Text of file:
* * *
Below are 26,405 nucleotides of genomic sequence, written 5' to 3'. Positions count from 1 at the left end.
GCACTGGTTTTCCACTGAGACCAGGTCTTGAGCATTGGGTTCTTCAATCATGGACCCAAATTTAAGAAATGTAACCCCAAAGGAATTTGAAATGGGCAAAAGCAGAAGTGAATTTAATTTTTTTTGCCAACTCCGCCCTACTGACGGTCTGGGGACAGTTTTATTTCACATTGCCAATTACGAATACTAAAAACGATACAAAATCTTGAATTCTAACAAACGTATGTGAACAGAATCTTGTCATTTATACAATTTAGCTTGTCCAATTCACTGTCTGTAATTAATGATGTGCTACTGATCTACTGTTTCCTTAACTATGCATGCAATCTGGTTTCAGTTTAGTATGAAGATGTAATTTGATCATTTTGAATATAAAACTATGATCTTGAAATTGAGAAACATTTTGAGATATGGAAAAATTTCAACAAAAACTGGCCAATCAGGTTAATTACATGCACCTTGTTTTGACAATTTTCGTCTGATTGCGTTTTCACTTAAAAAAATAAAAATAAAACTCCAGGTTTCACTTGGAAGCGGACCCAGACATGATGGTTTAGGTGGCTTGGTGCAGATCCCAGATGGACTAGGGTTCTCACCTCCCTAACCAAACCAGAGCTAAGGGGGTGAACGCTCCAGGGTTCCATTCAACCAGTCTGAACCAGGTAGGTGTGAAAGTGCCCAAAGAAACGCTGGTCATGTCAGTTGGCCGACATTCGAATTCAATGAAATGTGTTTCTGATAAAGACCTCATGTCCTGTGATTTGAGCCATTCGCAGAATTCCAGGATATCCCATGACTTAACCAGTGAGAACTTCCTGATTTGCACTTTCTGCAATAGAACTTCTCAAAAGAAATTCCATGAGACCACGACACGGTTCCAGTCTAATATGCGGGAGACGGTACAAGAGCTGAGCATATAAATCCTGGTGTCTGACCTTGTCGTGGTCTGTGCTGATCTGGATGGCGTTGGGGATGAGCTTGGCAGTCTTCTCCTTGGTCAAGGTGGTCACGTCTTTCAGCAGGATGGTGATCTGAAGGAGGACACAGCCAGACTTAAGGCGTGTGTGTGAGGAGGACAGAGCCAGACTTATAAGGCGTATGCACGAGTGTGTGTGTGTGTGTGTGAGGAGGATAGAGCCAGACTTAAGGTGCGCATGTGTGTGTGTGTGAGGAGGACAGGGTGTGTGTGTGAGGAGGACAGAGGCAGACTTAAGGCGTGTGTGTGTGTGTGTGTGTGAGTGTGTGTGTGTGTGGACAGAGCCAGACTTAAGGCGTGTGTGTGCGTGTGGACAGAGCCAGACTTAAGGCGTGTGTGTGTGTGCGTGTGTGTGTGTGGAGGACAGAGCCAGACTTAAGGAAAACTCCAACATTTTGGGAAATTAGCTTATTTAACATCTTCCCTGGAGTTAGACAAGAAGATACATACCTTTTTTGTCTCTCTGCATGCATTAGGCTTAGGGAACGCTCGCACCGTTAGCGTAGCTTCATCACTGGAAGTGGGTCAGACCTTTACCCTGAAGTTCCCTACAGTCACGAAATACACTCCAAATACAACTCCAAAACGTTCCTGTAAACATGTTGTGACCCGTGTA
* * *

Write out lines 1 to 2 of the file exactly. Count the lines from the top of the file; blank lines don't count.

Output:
Below are 26,405 nucleotides of genomic sequence, written 5' to 3'. Positions count from 1 at the left end.
GCACTGGTTTTCCACTGAGACCAGGTCTTGAGCATTGGGTTCTTCAATCATGGACCCAAATTTAAGAAATGTAACCCCAAAGGAATTTGAAATGGGCAAAAGCAGAAGTGAATTTAATTTTTTTTGCCAACTCCGCCCTACTGACGGTCTGGGGACAGTTTTATTTCACATTGCCAATTACGAATACTAAAAACGATACAAAATCTTGAATTCTAACAAACGTATGTGAACAGAATCTTGTCATTTATACAATTTAGCTTGTCCAATTCACTGTCTGTAATTAATGATGTGCTACTGATCTACTGTTTCCTTAACTATGCATGCAATCTGGTTTCAGTTTAGTATGAAGATGTAATTTGATCATTTTGAATATAAAACTATGATCTTGAAATTGAGAAACATTTTGAGATATGGAAAAATTTCAACAAAAACTGGCCAATCAGGTTAATTACATGCACCTTGTTTTGACAATTTTCGTCTGATTGCGTTTTCACTTAAAAAAATAAAAATAAAACTCCAGGTTTCACTTGGAAGCGGACCCAGACATGATGGTTTAGGTGGCTTGGTGCAGATCCCAGATGGACTAGGGTTCTCACCTCCCTAACCAAACCAGAGCTAAGGGGGTGAACGCTCCAGGGTTCCATTCAACCAGTCTGAACCAGGTAGGTGTGAAAGTGCCCAAAGAAACGCTGGTCATGTCAGTTGGCCGACATTCGAATTCAATGAAATGTGTTTCTGATAAAGACCTCATGTCCTGTGATTTGAGCCATTCGCAGAATTCCAGGATATCCCATGACTTAACCAGTGAGAACTTCCTGATTTGCACTTTCTGCAATAGAACTTCTCAAAAGAAATTCCATGAGACCACGACACGGTTCCAGTCTAATATGCGGGAGACGGTACAAGAGCTGAGCATATAAATCCTGGTGTCTGACCTTGTCGTGGTCTGTGCTGATCTGGATGGCGTTGGGGATGAGCTTGGCAGTCTTCTCCTTGGTCAAGGTGGTCACGTCTTTCAGCAGGATGGTGATCTGAAGGAGGACACAGCCAGACTTAAGGCGTGTGTGTGAGGAGGACAGAGCCAGACTTATAAGGCGTATGCACGAGTGTGTGTGTGTGTGTGTGAGGAGGATAGAGCCAGACTTAAGGTGCGCATGTGTGTGTGTGTGAGGAGGACAGGGTGTGTGTGTGAGGAGGACAGAGGCAGACTTAAGGCGTGTGTGTGTGTGTGTGTGTGAGTGTGTGTGTGTGTGGACAGAGCCAGACTTAAGGCGTGTGTGTGCGTGTGGACAGAGCCAGACTTAAGGCGTGTGTGTGTGTGCGTGTGTGTGTGTGGAGGACAGAGCCAGACTTAAGGAAAACTCCAACATTTTGGGAAATTAGCTTATTTAACATCTTCCCTGGAGTTAGACAAGAAGATACATACCTTTTTTGTCTCTCTGCATGCATTAGGCTTAGGGAACGCTCGCACCGTTAGCGTAGCTTCATCACTGGAAGTGGGTCAGACCTTTACCCTGAAGTTCCCTACAGTCACGAAATACACTCCAAATACAACTCCAAAACGTTCCTGTAAACATGTTGTGACCCGTGTA